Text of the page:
Crisis, Christ and Comfort

More reflections on faith and “The Father”

There is no question that the West is obsessed with youth. Everything seems geared to the young, while the elderly are ignored, overlooked or even treated as non-persons far too often. Sadly even many churches have fallen into this trap. I am obviously getting old, so lately I have been writing much more about things like ageing, death and dying.

Having had a wife who recently passed away after a lengthy cancer battle has also of course contributed to this. And given that perhaps the majority of my readers here are no longer spring chickens, I guess I will be doing more such pieces in the days ahead.

“The Father” revisited

I recently wrote a piece about a film I had stumbled upon which made quite an impact on me, only though I managed to only see just a small portion of it. It was about the horrid disease of dementia. I refer to the 2020 film The Father starring Anthony Hopkins as a dementia patient struggling with his situation. My article is found here:

As I said in that piece, I really must try to view the entire film. And sure enough, and just as much by accident as with my first partial viewing, I happened upon it on television again just yesterday, so I managed to now see almost the whole film, except for a small bit at the beginning.

It really is an incredibly moving and hard to watch movie. I could not watch it without being moved to tears so often. It is a difficult film to view. Sometimes I had to just look out my window at the blue skies, sunshine and green stuff for a bit of a respite.

As I had said previously, it is interesting that Hopkins has recently decided to abandon his atheism and quit drinking. He may not yet be a Christian, but we can pray to that end. Also of interest, Hopkins had starred in a version of Shadowlands, the story of C. S. Lewis and his relationship with Joy Davidman who was briefly his wife before succumbing to cancer. (Many Christians however have said that the 1985 version of that film starring Joss Ackland and Claire Bloom was much better – being truer to the Christian beliefs of Lewis, etc.)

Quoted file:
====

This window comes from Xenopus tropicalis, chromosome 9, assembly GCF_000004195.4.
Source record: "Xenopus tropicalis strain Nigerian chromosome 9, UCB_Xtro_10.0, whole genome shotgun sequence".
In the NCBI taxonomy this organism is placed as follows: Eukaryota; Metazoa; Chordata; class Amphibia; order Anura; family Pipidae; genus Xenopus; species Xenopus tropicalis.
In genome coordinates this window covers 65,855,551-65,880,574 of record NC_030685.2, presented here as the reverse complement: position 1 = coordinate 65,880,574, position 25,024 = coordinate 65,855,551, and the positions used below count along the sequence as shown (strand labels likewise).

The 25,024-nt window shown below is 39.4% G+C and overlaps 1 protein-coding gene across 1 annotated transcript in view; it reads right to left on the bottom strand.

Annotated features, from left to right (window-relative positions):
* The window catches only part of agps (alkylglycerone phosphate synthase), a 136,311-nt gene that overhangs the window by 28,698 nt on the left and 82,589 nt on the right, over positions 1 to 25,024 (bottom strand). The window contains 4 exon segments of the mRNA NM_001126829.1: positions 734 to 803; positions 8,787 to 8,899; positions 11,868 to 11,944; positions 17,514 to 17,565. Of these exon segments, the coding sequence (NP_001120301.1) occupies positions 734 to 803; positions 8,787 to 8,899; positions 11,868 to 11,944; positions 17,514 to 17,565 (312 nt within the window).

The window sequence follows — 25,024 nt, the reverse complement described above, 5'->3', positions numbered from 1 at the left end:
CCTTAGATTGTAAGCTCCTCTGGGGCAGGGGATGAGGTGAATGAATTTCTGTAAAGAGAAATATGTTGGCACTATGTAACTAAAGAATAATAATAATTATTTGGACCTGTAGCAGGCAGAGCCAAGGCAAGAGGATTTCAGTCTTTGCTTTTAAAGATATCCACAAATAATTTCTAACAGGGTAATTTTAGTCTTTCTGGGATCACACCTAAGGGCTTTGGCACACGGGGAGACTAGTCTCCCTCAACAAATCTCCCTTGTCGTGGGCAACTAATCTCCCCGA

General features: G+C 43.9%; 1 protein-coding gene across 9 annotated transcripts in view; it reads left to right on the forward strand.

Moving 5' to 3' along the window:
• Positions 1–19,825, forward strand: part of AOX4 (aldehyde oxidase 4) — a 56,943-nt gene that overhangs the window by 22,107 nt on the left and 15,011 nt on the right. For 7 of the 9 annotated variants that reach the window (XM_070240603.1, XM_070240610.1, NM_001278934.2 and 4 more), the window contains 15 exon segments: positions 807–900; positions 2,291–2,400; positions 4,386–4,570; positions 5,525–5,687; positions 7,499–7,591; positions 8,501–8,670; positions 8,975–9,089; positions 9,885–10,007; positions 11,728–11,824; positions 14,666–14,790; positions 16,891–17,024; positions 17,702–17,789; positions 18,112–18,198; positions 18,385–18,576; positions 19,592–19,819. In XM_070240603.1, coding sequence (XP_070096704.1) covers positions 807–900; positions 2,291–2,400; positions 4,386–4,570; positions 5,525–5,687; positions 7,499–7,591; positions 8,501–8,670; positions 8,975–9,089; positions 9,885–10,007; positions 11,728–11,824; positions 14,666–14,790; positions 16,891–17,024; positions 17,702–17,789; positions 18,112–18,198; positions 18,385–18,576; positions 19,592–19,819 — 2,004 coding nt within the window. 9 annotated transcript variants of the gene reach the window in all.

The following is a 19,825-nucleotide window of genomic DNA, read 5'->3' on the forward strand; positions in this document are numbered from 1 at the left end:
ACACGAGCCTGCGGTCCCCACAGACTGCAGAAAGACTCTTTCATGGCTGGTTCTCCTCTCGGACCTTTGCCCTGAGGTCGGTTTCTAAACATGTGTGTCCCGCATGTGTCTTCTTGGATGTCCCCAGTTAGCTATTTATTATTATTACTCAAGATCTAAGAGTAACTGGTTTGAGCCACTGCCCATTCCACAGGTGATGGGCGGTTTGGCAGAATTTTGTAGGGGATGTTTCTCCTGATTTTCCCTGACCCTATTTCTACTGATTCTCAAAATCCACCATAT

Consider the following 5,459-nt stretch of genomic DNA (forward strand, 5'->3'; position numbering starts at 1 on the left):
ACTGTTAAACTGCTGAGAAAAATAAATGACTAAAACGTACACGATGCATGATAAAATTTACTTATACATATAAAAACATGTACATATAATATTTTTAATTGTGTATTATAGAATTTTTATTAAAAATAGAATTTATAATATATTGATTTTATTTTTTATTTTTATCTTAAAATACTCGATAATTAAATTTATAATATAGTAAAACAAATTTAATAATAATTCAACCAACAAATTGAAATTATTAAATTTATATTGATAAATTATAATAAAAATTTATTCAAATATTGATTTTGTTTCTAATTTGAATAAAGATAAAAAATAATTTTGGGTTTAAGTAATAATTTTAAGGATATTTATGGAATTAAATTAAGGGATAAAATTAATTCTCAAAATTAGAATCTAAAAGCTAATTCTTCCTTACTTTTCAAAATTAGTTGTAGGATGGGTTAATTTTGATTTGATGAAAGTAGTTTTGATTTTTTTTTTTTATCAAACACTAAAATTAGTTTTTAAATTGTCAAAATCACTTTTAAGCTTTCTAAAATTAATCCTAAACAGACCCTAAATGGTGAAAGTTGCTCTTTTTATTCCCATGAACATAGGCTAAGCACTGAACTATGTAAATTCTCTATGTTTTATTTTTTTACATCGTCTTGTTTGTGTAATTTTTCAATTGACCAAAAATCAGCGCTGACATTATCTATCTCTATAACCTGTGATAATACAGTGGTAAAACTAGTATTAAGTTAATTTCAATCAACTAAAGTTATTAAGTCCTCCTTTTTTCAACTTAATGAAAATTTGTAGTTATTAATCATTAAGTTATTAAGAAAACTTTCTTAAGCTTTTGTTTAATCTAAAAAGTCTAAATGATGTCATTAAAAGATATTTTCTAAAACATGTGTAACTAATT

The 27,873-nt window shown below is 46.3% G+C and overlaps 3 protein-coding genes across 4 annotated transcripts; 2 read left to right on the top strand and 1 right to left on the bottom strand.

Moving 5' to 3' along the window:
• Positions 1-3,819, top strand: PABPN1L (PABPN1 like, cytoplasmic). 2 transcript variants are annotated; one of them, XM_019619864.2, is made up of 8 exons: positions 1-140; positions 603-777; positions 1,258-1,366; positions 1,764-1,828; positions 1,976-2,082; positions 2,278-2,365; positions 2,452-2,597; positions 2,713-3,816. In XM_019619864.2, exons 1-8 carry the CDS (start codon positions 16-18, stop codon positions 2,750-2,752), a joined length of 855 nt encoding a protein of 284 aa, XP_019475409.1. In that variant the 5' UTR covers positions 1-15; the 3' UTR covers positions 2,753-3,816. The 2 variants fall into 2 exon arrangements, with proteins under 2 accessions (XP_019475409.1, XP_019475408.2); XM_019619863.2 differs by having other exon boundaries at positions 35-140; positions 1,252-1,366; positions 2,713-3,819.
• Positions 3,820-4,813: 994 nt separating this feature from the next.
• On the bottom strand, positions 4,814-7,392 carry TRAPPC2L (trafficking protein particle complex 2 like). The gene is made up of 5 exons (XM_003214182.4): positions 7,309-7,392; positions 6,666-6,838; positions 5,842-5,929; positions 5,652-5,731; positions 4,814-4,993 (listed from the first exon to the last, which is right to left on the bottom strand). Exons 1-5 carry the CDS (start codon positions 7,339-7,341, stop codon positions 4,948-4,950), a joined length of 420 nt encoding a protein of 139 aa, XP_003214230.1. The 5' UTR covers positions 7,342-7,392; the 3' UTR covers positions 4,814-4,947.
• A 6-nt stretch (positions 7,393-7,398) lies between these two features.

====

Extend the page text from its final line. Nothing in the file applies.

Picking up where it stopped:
Let me mention a few things folks had said about my prior piece, and then look at the film a bit further.

A few folks who had seen the film said they found it to be confusing. Well, yes, that makes perfect sense for the simple reason that unlike many other films dealing with tough subjects like this, this one presents things from the perspective of a dementia sufferer – a person who is very confused indeed. The film beautifully shows us the confusion and chaos and difficulties of a person struggling with this disease.

Another person was worried that it was a sad movie. Well of course it was sad, given that the subject matter is incredibly sad and tragic. Being a faithful and realistic account of this dreadful disease, it is sad throughout. While I know the person who had mentioned this is not this way, there are far too many Christians who prefer to live with their heads in the sand. They just want happy and cheerful stuff, and want nothing to do with anything icky and unpleasant.